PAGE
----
This year has been especially welcome since the festival was effectively cancelled last year due to the COVID-19 pandemic (at least the Main Competition), and thankfully all of the originally-announced jurors were asked to return to do what they had planned in 2020. This time the President is Spike Lee, the first African-American head of a Cannes Main Competition Jury, joined by Mati Diop, Mylène Farmer, Maggie Gyllenhaal, Jessica Hausner, Mélanie Laurent, Kleber Mendonça Filho, Tahar Rahim, and Song Kang-ho. I can’t claim to know what is going on in the minds of these nine individuals… but I’ll have fun trying!

Here’s where I’m predicting they’ll fall tomorrow at the awards ceremony, based solely on the early critical reception and how the jurors themselves were rumored to have received them:

 Prix du scenario: Bergman Island – Mia Hansen-Løve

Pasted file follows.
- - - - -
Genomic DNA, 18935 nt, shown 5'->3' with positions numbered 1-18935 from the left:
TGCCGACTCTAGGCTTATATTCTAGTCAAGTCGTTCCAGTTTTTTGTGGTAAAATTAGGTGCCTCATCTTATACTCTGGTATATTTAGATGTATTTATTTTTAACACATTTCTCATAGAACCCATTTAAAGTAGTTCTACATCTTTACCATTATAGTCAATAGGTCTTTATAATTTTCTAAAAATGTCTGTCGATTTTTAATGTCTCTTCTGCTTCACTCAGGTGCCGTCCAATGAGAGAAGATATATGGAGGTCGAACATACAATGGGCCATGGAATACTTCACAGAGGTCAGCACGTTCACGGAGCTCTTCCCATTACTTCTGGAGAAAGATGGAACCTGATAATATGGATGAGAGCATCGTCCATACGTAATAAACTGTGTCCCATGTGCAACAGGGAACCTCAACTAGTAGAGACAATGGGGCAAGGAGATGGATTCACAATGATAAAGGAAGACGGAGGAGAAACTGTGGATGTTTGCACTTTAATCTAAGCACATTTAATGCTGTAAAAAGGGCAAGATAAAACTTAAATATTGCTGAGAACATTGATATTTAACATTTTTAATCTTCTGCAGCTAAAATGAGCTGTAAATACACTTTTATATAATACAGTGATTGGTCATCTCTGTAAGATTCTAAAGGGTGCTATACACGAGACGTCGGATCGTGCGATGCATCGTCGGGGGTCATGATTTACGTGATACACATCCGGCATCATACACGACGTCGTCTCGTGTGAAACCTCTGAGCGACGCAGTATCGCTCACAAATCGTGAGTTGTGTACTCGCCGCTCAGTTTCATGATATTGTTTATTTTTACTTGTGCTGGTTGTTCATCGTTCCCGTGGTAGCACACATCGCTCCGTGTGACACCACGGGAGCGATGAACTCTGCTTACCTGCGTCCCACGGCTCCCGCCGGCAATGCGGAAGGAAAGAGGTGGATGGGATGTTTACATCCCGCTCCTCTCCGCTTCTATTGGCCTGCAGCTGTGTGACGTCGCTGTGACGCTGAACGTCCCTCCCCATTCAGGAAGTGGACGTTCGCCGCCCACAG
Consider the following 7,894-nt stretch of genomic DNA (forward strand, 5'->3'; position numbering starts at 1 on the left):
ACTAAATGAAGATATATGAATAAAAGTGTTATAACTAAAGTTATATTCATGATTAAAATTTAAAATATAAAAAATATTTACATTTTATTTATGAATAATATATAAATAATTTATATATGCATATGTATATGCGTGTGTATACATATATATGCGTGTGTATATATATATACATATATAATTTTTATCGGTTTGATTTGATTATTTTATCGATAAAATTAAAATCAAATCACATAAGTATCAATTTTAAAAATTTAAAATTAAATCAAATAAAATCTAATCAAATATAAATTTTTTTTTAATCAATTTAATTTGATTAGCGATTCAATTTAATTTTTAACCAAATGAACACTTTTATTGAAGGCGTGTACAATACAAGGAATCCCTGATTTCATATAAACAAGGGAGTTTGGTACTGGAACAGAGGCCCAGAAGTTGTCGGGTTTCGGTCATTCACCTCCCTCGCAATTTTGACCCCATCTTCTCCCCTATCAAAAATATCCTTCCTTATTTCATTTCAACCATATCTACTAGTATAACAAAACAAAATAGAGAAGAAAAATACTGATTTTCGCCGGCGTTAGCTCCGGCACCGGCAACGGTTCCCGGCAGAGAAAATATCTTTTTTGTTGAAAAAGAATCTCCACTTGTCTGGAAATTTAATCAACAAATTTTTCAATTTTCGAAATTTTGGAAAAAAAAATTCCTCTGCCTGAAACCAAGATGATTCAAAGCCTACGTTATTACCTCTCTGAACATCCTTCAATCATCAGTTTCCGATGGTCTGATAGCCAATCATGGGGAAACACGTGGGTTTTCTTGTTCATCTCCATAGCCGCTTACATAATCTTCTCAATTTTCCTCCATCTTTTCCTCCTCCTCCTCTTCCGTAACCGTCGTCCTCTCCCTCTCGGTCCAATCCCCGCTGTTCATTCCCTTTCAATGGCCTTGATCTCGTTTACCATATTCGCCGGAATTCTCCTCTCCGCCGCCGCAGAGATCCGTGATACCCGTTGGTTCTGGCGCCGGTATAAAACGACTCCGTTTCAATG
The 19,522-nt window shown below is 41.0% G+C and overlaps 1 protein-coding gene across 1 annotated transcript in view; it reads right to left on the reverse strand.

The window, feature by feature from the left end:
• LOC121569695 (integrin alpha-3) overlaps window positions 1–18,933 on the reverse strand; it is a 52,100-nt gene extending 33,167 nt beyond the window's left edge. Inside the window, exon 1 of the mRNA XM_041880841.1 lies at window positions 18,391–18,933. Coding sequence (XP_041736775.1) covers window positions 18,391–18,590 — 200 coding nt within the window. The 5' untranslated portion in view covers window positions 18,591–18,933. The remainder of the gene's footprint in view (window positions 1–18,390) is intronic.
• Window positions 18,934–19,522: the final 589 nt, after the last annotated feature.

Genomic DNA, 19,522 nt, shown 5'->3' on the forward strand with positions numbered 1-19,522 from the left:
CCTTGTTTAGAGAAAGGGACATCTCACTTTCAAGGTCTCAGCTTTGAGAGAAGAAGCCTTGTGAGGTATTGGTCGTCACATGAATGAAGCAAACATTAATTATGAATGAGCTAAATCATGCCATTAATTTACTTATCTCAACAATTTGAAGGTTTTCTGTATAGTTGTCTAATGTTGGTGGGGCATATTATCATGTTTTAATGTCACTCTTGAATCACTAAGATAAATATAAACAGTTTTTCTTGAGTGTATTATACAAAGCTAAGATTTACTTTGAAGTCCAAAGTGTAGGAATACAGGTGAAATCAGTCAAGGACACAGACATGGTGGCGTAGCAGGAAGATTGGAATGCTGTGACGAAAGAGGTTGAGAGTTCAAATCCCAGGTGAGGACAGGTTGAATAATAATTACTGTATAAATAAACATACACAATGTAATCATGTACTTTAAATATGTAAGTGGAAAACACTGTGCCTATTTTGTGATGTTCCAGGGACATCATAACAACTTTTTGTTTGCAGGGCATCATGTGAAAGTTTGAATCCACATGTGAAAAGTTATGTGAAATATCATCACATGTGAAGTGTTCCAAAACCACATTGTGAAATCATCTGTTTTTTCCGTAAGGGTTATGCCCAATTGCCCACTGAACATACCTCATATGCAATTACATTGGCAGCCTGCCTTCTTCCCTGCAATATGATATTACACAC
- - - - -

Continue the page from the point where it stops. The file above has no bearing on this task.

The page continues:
My sense of the screenplay award is that it very often favors movies praised for their intelligence and semi-literary approaches to theme and character, but garner a split reaction between critics who declared them a masterpiece against those who found themselves at an emotional remove from the sharp storytelling. Obviously there are exceptions – Portrait of a Lady on Fire bleeds passion in every frame and was hailed for that at Cannes – but The Salesman, Leviathan, and A Touch of Sin were all blessed/cursed with similar “Yeah, but…” respectful reviews. The dual meta narrative of art blending into life as an artist dives into the creative process should be received as profound to a jury of fellow artists, and an award like this for Mia Hansen-Løve should contribute greatly to her steadily rising star in international cinema. Other likely contenders for this prize include The Worst Person in the World and Drive My Car.

 Prix de la mise en scène: Titane – Julia Ducournau